Cambridge has one of the largest and most renowned Faculties of Education in the world, with a huge variety of expertise and courses on offer. Education is an interdisciplinary field and is a key process through which societies and cultures reproduce themselves and change. There is huge political and policy interest in education as a means of increasing social mobility and enacting change. We teach about education through a wide range of subjects and topics: philosophy, politics, international development, sociology, psychology, economics, history, art, drama and literature. There are three different tracks you can follow within the Tripos; Education, Psychology & Learning; Education, English, Drama and the Arts; and Education, Policy and International Development. A number of courses are shared with other departments, such as Sociology, Psychology, Geography and English. Learning at Cambridge involves lecture- and class-based teaching but also an emphasis on individual tutorials (‘supervisions’) and self-directed research. You will develop the ability and confidence to analyse a wide variety of educational themes; engage critically with issues such as social class, race and gender; and pursue your own ideas and research through projects, for example at the University of Cambridge Primary School, and a final year dissertation. You will develop important skills which employers value, particularly the ability to solve ambiguous problems characteristic of jobs in the knowledge economy. Those who have studied Education at Cambridge have gone on to be successful in very many different careers, for example in research, administration, finance, policy work, the civil service, non-governmental organisations (NGOs) working on international development, educational charities, teaching, and the media.
Education at Pembroke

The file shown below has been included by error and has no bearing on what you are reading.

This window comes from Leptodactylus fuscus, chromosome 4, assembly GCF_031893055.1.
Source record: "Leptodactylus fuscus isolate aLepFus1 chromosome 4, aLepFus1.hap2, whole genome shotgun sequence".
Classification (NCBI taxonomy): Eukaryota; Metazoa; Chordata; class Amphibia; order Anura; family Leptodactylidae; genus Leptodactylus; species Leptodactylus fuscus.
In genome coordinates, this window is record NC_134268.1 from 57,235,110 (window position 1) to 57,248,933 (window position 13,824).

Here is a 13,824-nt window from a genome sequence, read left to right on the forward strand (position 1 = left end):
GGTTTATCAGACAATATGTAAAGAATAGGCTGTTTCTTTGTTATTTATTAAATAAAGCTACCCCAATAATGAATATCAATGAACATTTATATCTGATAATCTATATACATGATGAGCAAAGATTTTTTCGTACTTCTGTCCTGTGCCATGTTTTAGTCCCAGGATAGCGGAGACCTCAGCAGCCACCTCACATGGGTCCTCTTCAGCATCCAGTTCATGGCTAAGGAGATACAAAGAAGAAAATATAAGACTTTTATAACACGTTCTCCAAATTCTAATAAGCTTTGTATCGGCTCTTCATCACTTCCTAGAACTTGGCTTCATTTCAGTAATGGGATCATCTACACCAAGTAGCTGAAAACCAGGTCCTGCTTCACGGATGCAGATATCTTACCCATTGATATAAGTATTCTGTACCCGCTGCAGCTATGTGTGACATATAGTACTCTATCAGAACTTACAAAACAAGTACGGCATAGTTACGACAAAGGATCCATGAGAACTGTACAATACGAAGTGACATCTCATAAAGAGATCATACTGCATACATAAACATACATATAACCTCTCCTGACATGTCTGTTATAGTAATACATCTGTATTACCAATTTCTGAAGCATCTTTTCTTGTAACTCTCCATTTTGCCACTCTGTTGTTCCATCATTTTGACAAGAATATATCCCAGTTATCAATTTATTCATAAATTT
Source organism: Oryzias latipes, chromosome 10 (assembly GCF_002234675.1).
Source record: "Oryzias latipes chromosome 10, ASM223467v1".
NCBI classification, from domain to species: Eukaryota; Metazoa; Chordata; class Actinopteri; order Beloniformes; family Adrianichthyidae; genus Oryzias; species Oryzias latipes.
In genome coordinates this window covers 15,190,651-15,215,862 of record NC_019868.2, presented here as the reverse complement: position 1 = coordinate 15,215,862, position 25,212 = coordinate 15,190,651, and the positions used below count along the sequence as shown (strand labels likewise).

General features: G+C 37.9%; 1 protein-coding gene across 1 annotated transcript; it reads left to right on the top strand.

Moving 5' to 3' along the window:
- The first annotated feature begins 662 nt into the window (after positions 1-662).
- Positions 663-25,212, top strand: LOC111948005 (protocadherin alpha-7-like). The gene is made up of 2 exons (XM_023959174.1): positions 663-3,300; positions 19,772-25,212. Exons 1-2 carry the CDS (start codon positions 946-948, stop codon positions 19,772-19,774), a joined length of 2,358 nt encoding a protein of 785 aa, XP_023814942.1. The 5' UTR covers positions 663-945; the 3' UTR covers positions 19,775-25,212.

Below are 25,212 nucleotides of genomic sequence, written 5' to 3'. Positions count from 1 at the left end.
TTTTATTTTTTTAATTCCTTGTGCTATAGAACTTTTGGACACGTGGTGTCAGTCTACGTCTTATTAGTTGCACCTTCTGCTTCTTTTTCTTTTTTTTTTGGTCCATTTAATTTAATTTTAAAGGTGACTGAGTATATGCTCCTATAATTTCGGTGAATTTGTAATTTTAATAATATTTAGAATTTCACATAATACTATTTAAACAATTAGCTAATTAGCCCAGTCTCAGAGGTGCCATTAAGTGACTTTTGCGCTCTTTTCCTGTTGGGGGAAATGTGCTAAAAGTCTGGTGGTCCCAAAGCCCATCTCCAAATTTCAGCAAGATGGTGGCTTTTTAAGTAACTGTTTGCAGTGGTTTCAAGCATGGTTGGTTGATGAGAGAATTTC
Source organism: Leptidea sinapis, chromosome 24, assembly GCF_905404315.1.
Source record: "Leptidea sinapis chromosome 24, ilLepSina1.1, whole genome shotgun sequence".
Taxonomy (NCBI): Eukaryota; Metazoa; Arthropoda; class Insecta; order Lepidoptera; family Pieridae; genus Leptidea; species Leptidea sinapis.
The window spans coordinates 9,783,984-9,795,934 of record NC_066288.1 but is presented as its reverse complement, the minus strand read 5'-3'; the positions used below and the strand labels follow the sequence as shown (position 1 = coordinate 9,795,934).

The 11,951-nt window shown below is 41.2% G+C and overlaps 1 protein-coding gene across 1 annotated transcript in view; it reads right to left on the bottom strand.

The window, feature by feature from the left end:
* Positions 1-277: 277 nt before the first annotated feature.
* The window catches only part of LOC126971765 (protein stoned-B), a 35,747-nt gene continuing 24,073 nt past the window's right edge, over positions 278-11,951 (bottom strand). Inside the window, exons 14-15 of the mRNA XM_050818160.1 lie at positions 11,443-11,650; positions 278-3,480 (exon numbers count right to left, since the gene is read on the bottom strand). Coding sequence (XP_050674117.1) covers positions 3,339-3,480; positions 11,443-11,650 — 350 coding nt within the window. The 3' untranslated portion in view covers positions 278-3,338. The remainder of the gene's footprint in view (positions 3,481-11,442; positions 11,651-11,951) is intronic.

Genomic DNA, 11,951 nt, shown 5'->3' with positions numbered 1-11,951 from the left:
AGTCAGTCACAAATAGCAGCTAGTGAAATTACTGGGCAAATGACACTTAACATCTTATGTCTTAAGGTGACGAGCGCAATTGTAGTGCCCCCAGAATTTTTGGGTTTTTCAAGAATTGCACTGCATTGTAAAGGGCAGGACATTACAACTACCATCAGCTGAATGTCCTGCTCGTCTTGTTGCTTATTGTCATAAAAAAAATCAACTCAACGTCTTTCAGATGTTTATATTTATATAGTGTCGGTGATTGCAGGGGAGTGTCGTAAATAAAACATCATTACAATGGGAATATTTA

The multidisciplinary nature of the Education Tripos will attract students who have multiple interests. Pembroke has a diverse student body and has many students taking other Cambridge Triposes directly relevant to Education. That means there are opportunities to discuss issues that are directly relevant to the Education course with students who are not studying the same subject. We work hard to help our students realise their full potential. All Cambridge colleges pool their teaching resources to provide supervisions to students in the University, so what students cover is not dependent on the expertise of the fellowship in the College. Throughout the three years of the course, the main compulsory teaching that students receive is the weekly supervision. Preparation for the supervision involves guided and self-organised reading and writing an essay. This teaching is arranged by your College Director of Studies, currently Professor Geoff Hayward who also teaches and examines on the Education Tripos. We seek to find the best and most appropriate supervisors for each student and course. Much of this teaching is provided inside the College but the rest is organised by swap arrangements with other Colleges. Professor Hayward will meet with you regularly, arrange your supervisions, and provide oversight over your progress. He will also help you to navigate the Cambridge opportunities and experiences, both academic and extra-curricular, that will enable you to be successful in progressing from Cambridge University into work or further study. In addition to your weekly supervision, you will attend lectures, seminars and workshops put on by the Faculty of Education. Pembroke College also has a beautiful library with books and journals that will be relevant to your study. The University Library and the Education Faculty Library are two of the finest libraries in the country open to Education students.